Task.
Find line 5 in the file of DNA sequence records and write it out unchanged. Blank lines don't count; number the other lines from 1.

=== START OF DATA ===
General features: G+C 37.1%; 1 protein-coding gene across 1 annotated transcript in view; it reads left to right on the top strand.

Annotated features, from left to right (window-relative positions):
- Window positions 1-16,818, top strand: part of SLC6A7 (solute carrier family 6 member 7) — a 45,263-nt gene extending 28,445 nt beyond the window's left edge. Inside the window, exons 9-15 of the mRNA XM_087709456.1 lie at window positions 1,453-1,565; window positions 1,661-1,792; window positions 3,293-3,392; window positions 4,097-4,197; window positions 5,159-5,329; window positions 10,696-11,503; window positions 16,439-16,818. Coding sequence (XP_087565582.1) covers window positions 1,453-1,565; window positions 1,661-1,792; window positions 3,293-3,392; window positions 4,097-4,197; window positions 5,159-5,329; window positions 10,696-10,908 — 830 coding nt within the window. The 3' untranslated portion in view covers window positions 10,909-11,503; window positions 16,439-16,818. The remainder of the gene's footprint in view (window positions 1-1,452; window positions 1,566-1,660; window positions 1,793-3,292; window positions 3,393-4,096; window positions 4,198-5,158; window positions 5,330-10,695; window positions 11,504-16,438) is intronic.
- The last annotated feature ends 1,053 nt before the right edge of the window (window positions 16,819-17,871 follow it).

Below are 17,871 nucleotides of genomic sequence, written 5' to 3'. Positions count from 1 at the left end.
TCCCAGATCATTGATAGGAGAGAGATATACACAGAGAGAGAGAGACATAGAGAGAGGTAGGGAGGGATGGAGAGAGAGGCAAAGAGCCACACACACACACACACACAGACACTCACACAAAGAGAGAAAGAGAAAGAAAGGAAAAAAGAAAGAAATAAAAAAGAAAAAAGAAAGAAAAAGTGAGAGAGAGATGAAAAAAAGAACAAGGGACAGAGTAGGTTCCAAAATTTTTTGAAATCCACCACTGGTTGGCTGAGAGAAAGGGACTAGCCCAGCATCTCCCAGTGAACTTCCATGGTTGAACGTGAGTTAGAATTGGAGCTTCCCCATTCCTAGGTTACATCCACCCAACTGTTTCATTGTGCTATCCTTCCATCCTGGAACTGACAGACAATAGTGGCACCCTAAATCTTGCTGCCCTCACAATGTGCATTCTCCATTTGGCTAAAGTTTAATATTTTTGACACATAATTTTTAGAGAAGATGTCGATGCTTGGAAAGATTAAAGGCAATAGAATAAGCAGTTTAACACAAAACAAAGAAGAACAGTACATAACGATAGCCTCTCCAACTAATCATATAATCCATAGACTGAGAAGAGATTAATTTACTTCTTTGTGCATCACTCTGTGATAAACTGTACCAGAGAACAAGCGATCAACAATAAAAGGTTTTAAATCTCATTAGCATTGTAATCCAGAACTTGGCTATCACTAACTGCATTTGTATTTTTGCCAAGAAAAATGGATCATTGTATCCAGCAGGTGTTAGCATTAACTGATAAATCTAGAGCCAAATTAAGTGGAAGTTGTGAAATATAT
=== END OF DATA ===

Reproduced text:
Below are 17,871 nucleotides of genomic sequence, written 5' to 3'. Positions count from 1 at the left end.